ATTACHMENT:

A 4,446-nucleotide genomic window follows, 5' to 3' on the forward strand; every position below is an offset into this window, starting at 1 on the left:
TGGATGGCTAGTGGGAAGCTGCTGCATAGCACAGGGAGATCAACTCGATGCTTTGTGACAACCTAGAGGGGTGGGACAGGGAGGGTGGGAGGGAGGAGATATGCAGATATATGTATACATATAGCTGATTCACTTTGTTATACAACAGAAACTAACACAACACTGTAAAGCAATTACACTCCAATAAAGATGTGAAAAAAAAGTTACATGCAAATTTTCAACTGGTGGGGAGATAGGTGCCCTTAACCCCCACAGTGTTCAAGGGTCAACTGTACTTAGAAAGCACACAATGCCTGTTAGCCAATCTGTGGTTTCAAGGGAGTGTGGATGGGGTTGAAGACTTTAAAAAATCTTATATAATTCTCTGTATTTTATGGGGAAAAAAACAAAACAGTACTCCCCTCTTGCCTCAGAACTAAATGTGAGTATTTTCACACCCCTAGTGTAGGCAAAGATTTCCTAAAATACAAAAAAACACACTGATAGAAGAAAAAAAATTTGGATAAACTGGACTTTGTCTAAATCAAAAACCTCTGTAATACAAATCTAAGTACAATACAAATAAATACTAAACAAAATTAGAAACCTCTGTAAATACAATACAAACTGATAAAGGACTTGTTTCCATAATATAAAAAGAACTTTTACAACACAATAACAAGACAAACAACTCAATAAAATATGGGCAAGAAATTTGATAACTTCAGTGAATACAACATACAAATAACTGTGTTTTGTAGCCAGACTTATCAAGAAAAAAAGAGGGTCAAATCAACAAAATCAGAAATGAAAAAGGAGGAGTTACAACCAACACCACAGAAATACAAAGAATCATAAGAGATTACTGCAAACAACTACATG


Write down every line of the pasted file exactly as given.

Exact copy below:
A 4,446-nucleotide genomic window follows, 5' to 3' on the forward strand; every position below is an offset into this window, starting at 1 on the left:
TGGATGGCTAGTGGGAAGCTGCTGCATAGCACAGGGAGATCAACTCGATGCTTTGTGACAACCTAGAGGGGTGGGACAGGGAGGGTGGGAGGGAGGAGATATGCAGATATATGTATACATATAGCTGATTCACTTTGTTATACAACAGAAACTAACACAACACTGTAAAGCAATTACACTCCAATAAAGATGTGAAAAAAAAGTTACATGCAAATTTTCAACTGGTGGGGAGATAGGTGCCCTTAACCCCCACAGTGTTCAAGGGTCAACTGTACTTAGAAAGCACACAATGCCTGTTAGCCAATCTGTGGTTTCAAGGGAGTGTGGATGGGGTTGAAGACTTTAAAAAATCTTATATAATTCTCTGTATTTTATGGGGAAAAAAACAAAACAGTACTCCCCTCTTGCCTCAGAACTAAATGTGAGTATTTTCACACCCCTAGTGTAGGCAAAGATTTCCTAAAATACAAAAAAACACACTGATAGAAGAAAAAAAATTTGGATAAACTGGACTTTGTCTAAATCAAAAACCTCTGTAATACAAATCTAAGTACAATACAAATAAATACTAAACAAAATTAGAAACCTCTGTAAATACAATACAAACTGATAAAGGACTTGTTTCCATAATATAAAAAGAACTTTTACAACACAATAACAAGACAAACAACTCAATAAAATATGGGCAAGAAATTTGATAACTTCAGTGAATACAACATACAAATAACTGTGTTTTGTAGCCAGACTTATCAAGAAAAAAAGAGGGTCAAATCAACAAAATCAGAAATGAAAAAGGAGGAGTTACAACCAACACCACAGAAATACAAAGAATCATAAGAGATTACTGCAAACAACTACATG